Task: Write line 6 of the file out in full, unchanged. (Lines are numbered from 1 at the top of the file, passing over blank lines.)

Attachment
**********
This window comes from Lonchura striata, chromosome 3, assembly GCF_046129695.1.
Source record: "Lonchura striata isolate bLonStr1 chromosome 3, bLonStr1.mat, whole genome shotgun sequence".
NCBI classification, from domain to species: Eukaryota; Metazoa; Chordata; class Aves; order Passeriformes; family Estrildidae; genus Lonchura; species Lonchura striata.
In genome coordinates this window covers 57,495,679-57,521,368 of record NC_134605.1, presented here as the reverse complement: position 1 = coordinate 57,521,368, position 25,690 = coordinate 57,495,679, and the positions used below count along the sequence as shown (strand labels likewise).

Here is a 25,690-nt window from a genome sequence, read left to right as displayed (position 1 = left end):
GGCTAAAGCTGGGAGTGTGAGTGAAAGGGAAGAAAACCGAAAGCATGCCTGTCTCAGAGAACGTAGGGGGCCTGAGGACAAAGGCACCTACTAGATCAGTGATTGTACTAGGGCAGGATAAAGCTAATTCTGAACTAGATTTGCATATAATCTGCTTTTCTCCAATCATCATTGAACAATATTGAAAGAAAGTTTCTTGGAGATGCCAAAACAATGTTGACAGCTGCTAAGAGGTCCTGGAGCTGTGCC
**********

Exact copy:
GGCTAAAGCTGGGAGTGTGAGTGAAAGGGAAGAAAACCGAAAGCATGCCTGTCTCAGAGAACGTAGGGGGCCTGAGGACAAAGGCACCTACTAGATCAGTGATTGTACTAGGGCAGGATAAAGCTAATTCTGAACTAGATTTGCATATAATCTGCTTTTCTCCAATCATCATTGAACAATATTGAAAGAAAGTTTCTTGGAGATGCCAAAACAATGTTGACAGCTGCTAAGAGGTCCTGGAGCTGTGCC